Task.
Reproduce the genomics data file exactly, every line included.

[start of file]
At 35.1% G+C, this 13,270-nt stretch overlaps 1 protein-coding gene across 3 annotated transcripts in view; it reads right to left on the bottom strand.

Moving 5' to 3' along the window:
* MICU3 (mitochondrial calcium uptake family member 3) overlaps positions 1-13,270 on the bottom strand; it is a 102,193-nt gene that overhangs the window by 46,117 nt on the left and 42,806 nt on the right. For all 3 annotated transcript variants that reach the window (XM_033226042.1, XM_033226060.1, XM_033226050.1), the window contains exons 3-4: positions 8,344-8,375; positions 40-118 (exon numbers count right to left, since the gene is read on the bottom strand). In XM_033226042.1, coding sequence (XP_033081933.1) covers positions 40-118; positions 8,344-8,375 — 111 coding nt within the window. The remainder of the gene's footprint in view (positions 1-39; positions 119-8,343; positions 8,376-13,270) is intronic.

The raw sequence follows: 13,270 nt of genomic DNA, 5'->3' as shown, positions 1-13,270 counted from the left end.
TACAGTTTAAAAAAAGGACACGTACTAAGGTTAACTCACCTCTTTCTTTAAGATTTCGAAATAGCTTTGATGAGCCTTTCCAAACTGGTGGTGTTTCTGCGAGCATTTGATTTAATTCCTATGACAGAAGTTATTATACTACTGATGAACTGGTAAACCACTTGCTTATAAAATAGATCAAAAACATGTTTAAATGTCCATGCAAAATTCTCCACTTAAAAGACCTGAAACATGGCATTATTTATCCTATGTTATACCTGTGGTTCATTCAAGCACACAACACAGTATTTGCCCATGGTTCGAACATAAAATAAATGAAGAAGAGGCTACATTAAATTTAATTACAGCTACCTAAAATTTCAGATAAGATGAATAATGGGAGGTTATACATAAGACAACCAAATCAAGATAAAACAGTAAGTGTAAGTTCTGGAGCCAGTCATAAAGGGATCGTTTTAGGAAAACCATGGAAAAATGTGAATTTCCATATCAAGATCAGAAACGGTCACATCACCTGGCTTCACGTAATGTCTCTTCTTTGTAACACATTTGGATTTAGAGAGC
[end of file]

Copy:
At 35.1% G+C, this 13,270-nt stretch overlaps 1 protein-coding gene across 3 annotated transcripts in view; it reads right to left on the bottom strand.

Moving 5' to 3' along the window:
* MICU3 (mitochondrial calcium uptake family member 3) overlaps positions 1-13,270 on the bottom strand; it is a 102,193-nt gene that overhangs the window by 46,117 nt on the left and 42,806 nt on the right. For all 3 annotated transcript variants that reach the window (XM_033226042.1, XM_033226060.1, XM_033226050.1), the window contains exons 3-4: positions 8,344-8,375; positions 40-118 (exon numbers count right to left, since the gene is read on the bottom strand). In XM_033226042.1, coding sequence (XP_033081933.1) covers positions 40-118; positions 8,344-8,375 — 111 coding nt within the window. The remainder of the gene's footprint in view (positions 1-39; positions 119-8,343; positions 8,376-13,270) is intronic.

The raw sequence follows: 13,270 nt of genomic DNA, 5'->3' as shown, positions 1-13,270 counted from the left end.
TACAGTTTAAAAAAAGGACACGTACTAAGGTTAACTCACCTCTTTCTTTAAGATTTCGAAATAGCTTTGATGAGCCTTTCCAAACTGGTGGTGTTTCTGCGAGCATTTGATTTAATTCCTATGACAGAAGTTATTATACTACTGATGAACTGGTAAACCACTTGCTTATAAAATAGATCAAAAACATGTTTAAATGTCCATGCAAAATTCTCCACTTAAAAGACCTGAAACATGGCATTATTTATCCTATGTTATACCTGTGGTTCATTCAAGCACACAACACAGTATTTGCCCATGGTTCGAACATAAAATAAATGAAGAAGAGGCTACATTAAATTTAATTACAGCTACCTAAAATTTCAGATAAGATGAATAATGGGAGGTTATACATAAGACAACCAAATCAAGATAAAACAGTAAGTGTAAGTTCTGGAGCCAGTCATAAAGGGATCGTTTTAGGAAAACCATGGAAAAATGTGAATTTCCATATCAAGATCAGAAACGGTCACATCACCTGGCTTCACGTAATGTCTCTTCTTTGTAACACATTTGGATTTAGAGAGC